JIS News

The National Council on Technical and Vocational Education and Training (NCTVET) is to certify at least 100,000 Jamaicans as skilled workers in various competencies within the next three years.
In an interview with JIS News, Paulette Dunn Smith, Senior Director of NCTVET said research conducted by the organisation had revealed that while Jamaica’s workforce comprised “just under one million persons, we found that 70 per cent of those individuals are not certified, so we are now aiming to certify at least 100,000 persons by the year 2008”.
She said the NCTVET would endeavour to target 35,000 persons annually over a three-year period. Individuals who choose to pursue certification for their specific profession through NCTVET training in HEART/NTA institutions, would be doing so with a business model that NCTVET incorporated into its curriculum two years ago.
Mrs. Dunn Smith explained that what applied under the previous model, was that individuals were trained and certified in a general occupational area. However, after examining training models used in other countries, the Senior Director said “we saw where what obtained in Australia and New Zealand suited us”.
“They have a very flexible system of training and certifying and a number of us [in the NCTVET programme] went to that part of the world and came back with a model that we have now revised and have now administered in the HEART institutions and to the wider public for the last two years,” she added.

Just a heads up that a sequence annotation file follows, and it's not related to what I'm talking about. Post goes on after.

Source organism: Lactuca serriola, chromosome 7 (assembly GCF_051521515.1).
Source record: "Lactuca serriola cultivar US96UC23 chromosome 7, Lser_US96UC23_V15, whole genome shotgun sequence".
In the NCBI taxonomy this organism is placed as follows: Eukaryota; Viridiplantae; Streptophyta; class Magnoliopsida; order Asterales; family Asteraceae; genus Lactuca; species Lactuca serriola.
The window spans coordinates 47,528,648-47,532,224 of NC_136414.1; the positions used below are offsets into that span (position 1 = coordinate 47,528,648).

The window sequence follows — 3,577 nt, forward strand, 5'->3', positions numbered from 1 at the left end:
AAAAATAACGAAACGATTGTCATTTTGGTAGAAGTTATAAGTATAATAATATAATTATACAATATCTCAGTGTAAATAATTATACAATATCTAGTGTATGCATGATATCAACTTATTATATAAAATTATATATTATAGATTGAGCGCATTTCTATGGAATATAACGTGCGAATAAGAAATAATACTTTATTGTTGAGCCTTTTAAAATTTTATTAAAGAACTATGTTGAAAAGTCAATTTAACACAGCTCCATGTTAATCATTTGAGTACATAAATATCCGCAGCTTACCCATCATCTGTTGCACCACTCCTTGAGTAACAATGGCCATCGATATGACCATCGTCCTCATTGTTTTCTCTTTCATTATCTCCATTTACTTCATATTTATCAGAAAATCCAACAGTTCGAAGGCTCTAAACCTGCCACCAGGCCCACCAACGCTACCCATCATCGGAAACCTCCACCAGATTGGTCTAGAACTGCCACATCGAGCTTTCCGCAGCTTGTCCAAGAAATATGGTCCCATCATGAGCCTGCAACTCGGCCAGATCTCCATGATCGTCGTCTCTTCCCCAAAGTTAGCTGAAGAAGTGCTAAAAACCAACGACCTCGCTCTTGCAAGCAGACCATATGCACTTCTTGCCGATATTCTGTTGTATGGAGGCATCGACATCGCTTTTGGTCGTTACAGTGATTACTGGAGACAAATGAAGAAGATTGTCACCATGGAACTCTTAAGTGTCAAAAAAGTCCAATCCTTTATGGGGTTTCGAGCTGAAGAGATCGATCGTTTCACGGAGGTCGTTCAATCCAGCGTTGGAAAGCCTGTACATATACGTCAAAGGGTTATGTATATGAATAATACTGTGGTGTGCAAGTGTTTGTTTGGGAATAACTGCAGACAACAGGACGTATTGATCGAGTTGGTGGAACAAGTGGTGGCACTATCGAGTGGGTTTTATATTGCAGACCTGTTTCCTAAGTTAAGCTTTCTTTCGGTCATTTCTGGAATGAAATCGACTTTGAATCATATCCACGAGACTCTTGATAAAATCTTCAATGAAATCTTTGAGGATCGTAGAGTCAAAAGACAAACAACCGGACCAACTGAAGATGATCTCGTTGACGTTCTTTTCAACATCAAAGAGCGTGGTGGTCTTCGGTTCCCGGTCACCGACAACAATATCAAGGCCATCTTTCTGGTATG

By adopting the new model, students would be provided with a far more flexible system, in which they could focus on units of training in a particular career field, as opposed to an overall programme of study, which was time consuming, she said.
According to Mrs. Dunn Smith, the model has featured an on-the-job training component, which might prove useful for persons seeking certification.
“Obviously, we are at a point where not everybody can go into an institution, so [the new model will allow] you to work on the job and do your training and certification right there on the job, rather than going into a training institution,” the Senior Director noted.
The Senior Director lauded the NCTVET’s programmes, pointing out that the Council utilised an approach that was industry driven. “We benchmark at international standards, so that if you are trained anywhere in Jamaica at these standards, that means you can work anywhere in the world,” she said. She added that the Caribbean Community (CARICOM) has also adopted the standards, thereby making it easier for Jamaicans to become certified.
The pending Caribbean Single Market and Economy (CSME), Mrs. Dunn Smith said, would open the borders for persons who received certified training.

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